Creating a Competitive Company Culture

Companies need corporate cultures where people are motivated to succeed individually, where they have a competitive spirit and personal initiative. But they also need company cultures where people get along and enjoy working together. How do you cross that bridge?

Sometimes it may seem like a balancing act, but you can provide a scenario where people compete in a healthy and friendly way, keeping their own personal objectives in mind, but also moving forward as a team. Here are some of the elements of management that are aimed at conquering the divide between the team and the person.

Form Team Goals: Nix the “Me” Mentality

Yes, this sounds kind of vague. Managers who just pull random pages from a team building playbook may not succeed in trying to combine a personal and a team approach. The bottom line is that the company needs to foster closeness among its employees, providing ways for people get to know each other and work collaboratively, not just take shots from their own cubicles.

Certain kinds of downtime events can be constructed in team building, but so can meetings where people focus as a team on the work at hand. You may have competitive sales quotas, but you can also set up team objectives with their own incentives, to keep people cooperating and give them that face time, so that they feel like they’re all in the same boat.

A Fun Environment

People just feel better when they feel empowered to have fun at work. Keep the micromanaging and the rulebook as far away as possible, and foster those vital things that are the lifeblood of a company culture — freedom, creativity, and the ability of each person to provide input and feedback for the future of the business. When you do this, you’re part way to making sure people’s individual goals don’t block out how they function as a group.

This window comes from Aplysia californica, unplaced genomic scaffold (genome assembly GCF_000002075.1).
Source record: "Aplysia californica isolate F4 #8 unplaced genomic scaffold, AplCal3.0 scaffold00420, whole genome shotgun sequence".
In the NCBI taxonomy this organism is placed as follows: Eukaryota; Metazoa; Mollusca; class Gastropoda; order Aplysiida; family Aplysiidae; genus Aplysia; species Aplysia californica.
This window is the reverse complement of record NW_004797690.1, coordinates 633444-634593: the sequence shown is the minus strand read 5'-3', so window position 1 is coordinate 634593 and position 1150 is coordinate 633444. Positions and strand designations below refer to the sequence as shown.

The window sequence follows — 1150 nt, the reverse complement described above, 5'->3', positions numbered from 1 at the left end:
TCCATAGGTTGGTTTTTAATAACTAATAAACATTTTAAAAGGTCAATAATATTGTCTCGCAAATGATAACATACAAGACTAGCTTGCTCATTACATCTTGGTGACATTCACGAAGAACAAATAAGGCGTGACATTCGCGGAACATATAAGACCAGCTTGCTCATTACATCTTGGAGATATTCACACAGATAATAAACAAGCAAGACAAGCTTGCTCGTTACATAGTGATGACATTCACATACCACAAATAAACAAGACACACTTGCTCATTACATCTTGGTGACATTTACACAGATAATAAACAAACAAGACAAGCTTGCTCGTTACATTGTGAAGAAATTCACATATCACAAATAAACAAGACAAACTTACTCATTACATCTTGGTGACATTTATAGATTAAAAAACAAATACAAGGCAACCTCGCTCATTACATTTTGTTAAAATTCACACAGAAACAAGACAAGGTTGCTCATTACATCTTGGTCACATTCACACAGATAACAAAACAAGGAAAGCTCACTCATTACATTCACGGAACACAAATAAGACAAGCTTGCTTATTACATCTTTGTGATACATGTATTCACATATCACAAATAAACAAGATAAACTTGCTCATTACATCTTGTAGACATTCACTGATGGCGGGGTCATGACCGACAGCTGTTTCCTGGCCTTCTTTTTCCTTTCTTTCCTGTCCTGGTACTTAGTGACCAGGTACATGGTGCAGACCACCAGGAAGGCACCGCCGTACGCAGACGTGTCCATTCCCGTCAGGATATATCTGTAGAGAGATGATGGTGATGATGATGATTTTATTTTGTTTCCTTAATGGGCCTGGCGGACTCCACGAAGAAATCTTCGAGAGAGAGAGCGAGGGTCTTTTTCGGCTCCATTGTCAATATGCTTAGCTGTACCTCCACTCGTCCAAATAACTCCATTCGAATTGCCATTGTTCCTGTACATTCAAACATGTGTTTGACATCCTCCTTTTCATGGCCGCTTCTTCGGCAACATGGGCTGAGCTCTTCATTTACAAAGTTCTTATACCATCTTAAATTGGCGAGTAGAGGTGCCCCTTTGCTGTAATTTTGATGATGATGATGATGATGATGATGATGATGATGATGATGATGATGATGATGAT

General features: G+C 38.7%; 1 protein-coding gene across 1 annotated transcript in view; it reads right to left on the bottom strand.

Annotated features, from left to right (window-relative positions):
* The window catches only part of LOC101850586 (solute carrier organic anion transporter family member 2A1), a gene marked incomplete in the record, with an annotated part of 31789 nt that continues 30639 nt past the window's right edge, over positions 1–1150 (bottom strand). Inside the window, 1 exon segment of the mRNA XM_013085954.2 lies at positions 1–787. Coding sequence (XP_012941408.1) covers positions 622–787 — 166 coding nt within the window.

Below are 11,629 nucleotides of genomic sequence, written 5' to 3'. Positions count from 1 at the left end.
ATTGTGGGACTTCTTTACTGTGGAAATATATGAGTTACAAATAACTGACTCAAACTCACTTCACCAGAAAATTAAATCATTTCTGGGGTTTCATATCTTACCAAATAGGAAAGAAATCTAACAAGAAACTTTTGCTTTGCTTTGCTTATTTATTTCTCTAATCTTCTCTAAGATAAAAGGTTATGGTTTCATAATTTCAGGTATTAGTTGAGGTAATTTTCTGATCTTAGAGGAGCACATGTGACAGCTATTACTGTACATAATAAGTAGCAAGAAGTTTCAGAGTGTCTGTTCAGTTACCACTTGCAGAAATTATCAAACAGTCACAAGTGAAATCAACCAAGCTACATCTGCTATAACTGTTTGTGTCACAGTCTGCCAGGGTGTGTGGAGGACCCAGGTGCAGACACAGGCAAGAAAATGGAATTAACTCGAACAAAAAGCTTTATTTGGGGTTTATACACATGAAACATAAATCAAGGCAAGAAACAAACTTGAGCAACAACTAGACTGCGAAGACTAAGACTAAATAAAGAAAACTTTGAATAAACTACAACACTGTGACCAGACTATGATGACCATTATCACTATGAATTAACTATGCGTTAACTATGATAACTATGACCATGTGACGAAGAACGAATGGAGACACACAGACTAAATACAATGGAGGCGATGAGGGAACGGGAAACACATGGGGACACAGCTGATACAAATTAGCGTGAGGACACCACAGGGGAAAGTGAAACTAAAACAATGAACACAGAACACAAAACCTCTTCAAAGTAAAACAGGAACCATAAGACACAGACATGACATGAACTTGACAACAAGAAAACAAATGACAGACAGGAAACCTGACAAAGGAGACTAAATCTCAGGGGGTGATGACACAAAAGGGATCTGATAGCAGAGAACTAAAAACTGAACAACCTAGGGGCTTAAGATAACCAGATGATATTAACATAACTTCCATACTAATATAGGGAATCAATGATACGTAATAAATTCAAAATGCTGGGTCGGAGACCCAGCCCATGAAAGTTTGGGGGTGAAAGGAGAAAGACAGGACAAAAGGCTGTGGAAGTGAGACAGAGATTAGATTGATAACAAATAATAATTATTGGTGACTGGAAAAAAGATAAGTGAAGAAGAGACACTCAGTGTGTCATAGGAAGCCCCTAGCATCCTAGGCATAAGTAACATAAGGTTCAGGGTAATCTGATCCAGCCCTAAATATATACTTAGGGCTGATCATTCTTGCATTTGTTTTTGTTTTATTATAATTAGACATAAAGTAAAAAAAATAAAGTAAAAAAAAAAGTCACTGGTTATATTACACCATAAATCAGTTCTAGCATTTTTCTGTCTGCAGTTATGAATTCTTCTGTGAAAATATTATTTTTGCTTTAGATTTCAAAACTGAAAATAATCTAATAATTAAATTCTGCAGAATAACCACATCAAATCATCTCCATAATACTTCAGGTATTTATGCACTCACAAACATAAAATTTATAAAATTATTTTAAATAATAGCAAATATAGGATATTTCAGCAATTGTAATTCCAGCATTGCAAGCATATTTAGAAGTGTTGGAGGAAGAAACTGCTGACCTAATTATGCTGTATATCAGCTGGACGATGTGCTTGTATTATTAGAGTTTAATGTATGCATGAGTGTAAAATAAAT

No Favorites

It’s also extremely important that the people in charge don’t play favorites with team members. This is one of the best ways to start to cause conflict and a “me first” mentality.

But besides avoiding the serious problems, not playing favorites also saves bosses time. A certain level of detachment from the daily proceedings can actually be healthy. This doesn’t mean not listening to people’s concerns, or not having open door hours. It means not getting involved in petty bickering and interpersonal details between team members. It means being impartial and not playing favorites, and not cozying up to certain people, rather than doing the work that top leaders need to be doing, looking at the birds-eye view and charting the course for the business.

Do a Mood Check

It also helps when managers and top supervisors keep an eye on how everyone is feeling. That means having face time with individual team members, again, fairly and in equal shares, but checking in to make sure that morale is good across the board. One person may have a personal issue that can be fixed, that will really enhance the team environment. Annual or periodic reviews can be a time to do this, but that doesn’t mean that the manager can’t huddle with each team member anytime it becomes important to do so.

For more on the craft of management and all other kinds of issues involving hiring and staffing, keep an eye on the Full Steam Staffing blog as we continue to highlight some of the biggest issues in business today.